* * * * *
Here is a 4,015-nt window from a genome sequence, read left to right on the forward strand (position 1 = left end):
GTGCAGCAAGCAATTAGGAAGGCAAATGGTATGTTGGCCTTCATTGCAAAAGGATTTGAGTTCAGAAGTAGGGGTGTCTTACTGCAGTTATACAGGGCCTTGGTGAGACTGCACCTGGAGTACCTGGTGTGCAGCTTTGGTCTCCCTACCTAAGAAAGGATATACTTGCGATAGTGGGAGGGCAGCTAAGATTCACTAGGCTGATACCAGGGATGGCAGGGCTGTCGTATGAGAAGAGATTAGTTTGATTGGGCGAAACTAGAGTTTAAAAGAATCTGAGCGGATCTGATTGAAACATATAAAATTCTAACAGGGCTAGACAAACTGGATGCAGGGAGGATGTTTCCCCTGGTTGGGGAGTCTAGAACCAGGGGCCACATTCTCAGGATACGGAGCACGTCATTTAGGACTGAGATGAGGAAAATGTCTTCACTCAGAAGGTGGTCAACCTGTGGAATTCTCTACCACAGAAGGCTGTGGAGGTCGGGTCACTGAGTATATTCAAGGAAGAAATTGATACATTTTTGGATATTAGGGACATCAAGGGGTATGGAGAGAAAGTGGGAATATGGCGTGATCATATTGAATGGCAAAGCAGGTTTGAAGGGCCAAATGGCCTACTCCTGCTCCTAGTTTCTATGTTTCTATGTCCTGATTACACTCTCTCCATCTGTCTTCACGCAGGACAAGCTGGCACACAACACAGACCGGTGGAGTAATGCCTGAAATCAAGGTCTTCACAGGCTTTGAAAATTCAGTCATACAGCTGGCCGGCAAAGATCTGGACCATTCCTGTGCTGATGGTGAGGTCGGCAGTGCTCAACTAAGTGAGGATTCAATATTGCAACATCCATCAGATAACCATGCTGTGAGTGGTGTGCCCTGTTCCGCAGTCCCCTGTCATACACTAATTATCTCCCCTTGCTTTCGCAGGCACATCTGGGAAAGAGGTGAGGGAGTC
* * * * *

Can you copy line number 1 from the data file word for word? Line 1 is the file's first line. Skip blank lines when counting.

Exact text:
Here is a 4,015-nt window from a genome sequence, read left to right on the forward strand (position 1 = left end):